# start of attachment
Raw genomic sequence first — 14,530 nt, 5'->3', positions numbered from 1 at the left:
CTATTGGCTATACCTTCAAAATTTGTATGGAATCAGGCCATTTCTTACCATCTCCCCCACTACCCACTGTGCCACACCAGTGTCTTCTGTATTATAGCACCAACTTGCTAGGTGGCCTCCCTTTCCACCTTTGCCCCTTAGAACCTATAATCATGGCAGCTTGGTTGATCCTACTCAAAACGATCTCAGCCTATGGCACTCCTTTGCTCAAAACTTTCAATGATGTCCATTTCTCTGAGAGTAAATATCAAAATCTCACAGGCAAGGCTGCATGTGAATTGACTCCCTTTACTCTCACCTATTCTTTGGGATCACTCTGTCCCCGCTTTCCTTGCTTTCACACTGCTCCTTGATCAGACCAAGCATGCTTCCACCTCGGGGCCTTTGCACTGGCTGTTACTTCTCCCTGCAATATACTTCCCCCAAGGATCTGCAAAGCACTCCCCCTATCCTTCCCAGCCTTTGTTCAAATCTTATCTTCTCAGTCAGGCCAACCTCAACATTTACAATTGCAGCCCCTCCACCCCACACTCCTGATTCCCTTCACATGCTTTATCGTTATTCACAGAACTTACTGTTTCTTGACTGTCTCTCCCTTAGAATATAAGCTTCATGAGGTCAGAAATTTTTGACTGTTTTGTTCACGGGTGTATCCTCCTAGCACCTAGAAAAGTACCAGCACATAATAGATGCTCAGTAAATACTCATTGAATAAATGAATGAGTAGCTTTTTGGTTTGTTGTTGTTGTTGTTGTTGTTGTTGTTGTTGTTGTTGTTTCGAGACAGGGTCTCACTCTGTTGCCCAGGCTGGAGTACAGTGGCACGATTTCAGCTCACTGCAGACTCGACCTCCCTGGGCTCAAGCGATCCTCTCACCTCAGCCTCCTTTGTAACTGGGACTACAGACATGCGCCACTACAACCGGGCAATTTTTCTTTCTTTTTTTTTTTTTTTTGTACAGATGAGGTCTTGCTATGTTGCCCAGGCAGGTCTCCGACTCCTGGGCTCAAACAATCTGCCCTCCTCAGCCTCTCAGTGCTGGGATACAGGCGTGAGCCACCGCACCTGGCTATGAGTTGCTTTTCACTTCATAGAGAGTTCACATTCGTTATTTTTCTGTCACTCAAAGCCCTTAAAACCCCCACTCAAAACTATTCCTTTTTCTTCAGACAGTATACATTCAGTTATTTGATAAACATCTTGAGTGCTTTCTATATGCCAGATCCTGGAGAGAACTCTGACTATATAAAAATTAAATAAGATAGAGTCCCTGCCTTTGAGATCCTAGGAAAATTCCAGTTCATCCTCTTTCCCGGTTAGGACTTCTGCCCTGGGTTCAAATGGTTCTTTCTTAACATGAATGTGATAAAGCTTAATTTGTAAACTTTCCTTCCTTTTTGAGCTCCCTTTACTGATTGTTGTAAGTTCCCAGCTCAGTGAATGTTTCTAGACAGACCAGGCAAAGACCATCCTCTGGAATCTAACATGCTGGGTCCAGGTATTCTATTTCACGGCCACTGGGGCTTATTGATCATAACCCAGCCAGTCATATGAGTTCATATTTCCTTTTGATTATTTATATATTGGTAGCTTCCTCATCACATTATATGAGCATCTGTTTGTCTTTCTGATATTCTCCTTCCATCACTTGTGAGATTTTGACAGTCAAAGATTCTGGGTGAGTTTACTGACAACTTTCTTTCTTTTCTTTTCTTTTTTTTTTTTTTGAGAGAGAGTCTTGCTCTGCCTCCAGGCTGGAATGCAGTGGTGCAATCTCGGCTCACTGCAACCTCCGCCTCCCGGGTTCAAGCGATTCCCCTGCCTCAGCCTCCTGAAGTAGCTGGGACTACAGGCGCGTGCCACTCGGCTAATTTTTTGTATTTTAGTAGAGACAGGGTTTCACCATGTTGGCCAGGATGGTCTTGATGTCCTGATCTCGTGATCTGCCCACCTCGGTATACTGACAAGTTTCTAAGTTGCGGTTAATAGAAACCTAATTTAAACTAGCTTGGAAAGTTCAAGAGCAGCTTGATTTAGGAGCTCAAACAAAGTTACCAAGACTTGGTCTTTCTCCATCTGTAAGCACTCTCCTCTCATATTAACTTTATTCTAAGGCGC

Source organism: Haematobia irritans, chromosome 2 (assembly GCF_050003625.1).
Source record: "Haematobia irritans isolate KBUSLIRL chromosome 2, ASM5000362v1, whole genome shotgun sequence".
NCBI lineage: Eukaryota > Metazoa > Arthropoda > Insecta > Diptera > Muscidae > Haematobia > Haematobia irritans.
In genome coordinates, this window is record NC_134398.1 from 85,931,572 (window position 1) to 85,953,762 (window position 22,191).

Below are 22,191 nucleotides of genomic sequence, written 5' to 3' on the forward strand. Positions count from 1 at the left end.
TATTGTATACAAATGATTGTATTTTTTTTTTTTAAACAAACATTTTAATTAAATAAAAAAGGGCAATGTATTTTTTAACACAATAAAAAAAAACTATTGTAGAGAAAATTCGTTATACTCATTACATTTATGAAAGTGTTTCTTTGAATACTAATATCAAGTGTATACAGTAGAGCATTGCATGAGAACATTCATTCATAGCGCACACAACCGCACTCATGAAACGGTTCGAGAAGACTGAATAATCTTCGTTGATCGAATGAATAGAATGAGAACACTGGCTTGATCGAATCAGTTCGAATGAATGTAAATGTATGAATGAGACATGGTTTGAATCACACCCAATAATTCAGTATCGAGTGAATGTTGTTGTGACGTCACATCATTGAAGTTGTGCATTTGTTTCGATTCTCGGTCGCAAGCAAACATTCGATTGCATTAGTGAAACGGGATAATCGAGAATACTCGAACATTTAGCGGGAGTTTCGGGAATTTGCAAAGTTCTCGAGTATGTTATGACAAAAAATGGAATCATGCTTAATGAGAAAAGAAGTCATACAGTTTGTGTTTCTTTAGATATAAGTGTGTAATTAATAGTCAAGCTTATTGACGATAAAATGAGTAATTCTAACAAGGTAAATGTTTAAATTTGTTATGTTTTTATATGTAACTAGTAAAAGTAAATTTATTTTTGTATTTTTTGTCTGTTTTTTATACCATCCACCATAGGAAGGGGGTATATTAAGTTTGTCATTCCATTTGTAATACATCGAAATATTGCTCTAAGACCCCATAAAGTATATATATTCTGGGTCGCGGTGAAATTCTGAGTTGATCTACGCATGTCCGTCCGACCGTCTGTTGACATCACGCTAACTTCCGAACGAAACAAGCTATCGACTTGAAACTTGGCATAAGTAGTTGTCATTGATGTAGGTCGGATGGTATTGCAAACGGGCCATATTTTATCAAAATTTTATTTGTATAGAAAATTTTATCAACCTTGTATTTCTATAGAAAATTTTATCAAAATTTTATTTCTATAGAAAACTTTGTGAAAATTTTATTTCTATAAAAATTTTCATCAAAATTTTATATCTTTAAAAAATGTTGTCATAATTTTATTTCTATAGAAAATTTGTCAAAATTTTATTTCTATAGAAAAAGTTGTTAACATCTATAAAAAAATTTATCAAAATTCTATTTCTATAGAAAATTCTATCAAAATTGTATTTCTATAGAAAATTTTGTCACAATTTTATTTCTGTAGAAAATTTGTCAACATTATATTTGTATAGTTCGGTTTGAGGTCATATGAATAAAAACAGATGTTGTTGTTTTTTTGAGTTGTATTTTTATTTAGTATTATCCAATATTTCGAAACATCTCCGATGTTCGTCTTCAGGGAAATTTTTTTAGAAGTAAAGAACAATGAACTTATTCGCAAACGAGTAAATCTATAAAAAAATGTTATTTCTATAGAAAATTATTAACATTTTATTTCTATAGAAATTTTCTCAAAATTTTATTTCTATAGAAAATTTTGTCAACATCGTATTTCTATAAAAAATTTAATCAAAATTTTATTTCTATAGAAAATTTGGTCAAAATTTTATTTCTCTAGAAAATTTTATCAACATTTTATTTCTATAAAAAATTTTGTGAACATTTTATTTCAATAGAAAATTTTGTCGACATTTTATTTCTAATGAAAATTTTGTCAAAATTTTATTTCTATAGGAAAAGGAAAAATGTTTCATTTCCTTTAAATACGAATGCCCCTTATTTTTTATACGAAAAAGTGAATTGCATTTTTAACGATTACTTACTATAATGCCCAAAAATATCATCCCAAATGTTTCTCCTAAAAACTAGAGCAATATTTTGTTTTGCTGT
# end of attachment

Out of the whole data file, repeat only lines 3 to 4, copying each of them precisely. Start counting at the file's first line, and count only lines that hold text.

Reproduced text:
Source organism: Haematobia irritans, chromosome 2 (assembly GCF_050003625.1).
Source record: "Haematobia irritans isolate KBUSLIRL chromosome 2, ASM5000362v1, whole genome shotgun sequence".